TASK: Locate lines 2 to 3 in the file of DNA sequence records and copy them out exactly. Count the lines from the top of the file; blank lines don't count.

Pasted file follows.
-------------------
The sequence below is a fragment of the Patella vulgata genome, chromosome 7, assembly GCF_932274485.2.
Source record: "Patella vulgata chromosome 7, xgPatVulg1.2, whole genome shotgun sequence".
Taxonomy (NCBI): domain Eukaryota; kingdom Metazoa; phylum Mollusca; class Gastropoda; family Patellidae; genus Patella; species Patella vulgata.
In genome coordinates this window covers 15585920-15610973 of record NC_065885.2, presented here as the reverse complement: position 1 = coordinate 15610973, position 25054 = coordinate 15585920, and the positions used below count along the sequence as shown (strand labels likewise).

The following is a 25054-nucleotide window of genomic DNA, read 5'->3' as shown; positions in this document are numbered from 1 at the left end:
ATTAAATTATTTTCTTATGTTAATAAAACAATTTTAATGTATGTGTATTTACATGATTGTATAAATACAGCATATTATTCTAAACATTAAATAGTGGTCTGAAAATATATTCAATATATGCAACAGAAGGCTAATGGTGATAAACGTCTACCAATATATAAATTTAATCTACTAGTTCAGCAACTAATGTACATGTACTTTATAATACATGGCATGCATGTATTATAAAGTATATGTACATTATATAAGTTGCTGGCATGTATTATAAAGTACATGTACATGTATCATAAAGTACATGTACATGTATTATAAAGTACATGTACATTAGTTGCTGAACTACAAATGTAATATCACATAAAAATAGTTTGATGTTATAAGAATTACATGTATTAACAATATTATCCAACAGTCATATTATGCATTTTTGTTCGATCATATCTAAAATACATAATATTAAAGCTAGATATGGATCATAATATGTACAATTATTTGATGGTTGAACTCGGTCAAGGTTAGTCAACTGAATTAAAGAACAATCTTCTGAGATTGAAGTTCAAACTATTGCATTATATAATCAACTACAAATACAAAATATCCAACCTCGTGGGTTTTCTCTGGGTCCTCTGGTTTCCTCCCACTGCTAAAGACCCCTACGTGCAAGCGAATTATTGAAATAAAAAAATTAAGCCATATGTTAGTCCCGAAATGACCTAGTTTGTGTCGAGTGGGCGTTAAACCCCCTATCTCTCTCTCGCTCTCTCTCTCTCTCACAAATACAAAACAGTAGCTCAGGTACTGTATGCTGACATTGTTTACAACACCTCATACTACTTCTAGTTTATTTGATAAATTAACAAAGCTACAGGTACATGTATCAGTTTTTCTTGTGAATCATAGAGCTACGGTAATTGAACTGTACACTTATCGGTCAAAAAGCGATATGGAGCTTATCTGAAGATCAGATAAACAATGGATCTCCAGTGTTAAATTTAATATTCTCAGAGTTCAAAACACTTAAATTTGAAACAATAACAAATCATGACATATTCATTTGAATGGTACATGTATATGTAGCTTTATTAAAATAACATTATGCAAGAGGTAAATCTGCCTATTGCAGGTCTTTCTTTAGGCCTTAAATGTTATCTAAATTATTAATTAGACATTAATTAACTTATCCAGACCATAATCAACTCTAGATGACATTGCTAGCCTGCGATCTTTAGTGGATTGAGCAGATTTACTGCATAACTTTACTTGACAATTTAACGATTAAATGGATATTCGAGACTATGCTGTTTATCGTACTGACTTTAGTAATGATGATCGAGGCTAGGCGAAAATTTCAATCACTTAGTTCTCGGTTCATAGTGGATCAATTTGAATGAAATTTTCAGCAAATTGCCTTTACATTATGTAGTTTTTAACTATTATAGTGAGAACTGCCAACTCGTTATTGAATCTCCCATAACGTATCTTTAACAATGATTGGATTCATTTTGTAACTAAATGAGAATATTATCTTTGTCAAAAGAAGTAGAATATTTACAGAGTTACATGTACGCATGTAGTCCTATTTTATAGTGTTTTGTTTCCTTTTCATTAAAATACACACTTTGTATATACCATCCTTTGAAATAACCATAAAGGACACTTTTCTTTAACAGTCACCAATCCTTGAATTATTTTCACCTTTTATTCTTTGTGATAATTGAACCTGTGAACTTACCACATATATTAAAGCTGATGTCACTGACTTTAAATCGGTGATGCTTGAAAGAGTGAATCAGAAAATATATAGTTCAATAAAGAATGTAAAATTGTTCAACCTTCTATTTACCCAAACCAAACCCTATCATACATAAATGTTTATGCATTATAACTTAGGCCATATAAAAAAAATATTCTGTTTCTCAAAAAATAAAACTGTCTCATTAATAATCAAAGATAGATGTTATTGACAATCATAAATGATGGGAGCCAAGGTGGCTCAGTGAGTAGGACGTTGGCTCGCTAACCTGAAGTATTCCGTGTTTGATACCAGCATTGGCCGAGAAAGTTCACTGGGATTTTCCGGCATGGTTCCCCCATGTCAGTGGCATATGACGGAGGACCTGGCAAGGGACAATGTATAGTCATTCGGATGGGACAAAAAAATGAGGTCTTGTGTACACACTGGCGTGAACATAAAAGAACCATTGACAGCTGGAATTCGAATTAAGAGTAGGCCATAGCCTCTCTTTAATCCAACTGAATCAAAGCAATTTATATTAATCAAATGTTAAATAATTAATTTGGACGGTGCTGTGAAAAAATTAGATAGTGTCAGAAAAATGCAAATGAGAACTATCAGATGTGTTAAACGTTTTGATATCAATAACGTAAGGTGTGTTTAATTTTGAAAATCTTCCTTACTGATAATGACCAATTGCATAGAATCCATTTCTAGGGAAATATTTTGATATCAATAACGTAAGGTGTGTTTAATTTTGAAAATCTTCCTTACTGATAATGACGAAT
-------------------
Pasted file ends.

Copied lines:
Source record: "Patella vulgata chromosome 7, xgPatVulg1.2, whole genome shotgun sequence".
Taxonomy (NCBI): domain Eukaryota; kingdom Metazoa; phylum Mollusca; class Gastropoda; family Patellidae; genus Patella; species Patella vulgata.